[00:02:32] Leesa Manion: It's so good to be here. Thank you, Crystal, for having me back on the show.

[00:02:36] Crystal Fincher: Absolutely - great to have you back. The last time we spoke was before you were elected - you were running for office - the voters of the county saw fit to elect you to the office, thought your vision was superior and responded in-kind. So just starting off - what's been going right and what have been the challenges?

[00:02:59] Leesa Manion: After winning the election and before taking office, I engaged upon a listening tour, both of deputy prosecuting attorneys [DPAs] and legal service professionals [LSPs] within the office, but also partner agencies, law enforcement, community-based nonprofits. And there were three main themes that arose from those listening sessions. There was a call for innovation in all parts of the office. There was a desire to have additional leadership opportunities. My DPAs and LSPs didn't want to feel like their supervisors had to retire in order to lead. They also had a desire for additional training, and that included concrete trial skills training, leadership development training, management training, race equity social justice training. So I have worked really hard to deliver that internally and to build a strong team. I feel like my team is deserving of that, and I'm so proud of the way that they have leaned in to the changes that I've made to the office. And I'm happy to talk about that.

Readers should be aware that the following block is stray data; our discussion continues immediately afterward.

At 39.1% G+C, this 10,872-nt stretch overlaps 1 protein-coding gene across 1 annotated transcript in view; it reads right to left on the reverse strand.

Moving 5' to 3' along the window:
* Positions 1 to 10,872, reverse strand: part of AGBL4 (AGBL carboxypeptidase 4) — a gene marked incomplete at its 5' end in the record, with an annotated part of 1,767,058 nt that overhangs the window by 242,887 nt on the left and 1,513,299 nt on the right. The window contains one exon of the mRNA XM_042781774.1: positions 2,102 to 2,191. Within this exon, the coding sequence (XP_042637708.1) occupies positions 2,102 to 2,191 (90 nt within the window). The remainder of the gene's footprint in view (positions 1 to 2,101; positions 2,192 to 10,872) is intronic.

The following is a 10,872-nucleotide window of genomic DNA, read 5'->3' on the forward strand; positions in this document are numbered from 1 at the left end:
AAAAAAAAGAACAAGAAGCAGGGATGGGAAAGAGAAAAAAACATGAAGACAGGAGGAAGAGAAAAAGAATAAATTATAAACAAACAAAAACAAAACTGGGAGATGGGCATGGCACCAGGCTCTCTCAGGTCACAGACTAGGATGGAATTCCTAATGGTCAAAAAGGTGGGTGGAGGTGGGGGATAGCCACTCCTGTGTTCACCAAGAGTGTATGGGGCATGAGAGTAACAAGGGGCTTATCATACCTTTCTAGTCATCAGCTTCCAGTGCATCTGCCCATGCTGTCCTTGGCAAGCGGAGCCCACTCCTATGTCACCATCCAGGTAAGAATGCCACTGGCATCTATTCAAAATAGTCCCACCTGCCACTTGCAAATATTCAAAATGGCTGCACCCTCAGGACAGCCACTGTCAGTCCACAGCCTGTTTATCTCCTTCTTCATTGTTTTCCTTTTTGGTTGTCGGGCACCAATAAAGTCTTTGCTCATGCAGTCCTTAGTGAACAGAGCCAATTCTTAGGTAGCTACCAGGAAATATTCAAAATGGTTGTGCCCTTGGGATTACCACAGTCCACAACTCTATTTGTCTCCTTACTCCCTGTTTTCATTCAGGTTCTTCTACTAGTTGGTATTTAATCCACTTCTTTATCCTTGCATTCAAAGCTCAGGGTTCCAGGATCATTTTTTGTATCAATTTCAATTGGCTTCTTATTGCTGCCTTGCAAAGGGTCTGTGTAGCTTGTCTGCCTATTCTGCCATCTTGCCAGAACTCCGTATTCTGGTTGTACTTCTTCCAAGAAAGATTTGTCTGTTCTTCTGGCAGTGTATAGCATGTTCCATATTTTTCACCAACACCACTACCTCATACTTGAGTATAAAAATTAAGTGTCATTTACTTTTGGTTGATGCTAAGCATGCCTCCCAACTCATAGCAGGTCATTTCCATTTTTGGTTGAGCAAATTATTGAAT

Another endeavor that I engaged upon that was really important to me was to rebuild relationships with law enforcement. I have mentioned this in a number of different forums - I have nothing but respect for Dan Satterberg, but he did not attend our monthly police chiefs and sheriffs meetings, which I always said to Dan I thought was a mistake. Because if you're not in the room, you can't build relationships. So I've been going to our monthly King County Police Chiefs and Sheriffs meeting, I have presented to their command staff when asked, I share information. I created what I consider to be an accountability sheet for every single law enforcement agency in King County that shows the number of cases that each agency refers to us, how many cases we file, how many cases we decline, and how many cases of theirs we resolve in a year. Now, it's not a neat and tidy 2023 to 2023 because some cases get referred to us in '22 or get resolved in 2024. But it's just one way of letting law enforcement and the communities that we serve know that we are staying on top of things and we're taking our responsibility seriously.

[00:05:16] Crystal Fincher: So what has feedback been like from different law enforcement agencies and different cities that you build relationships with? Because I think to your point, there were fractures there before - certainly criticism that those relationships were poor. What has the feedback and the response been?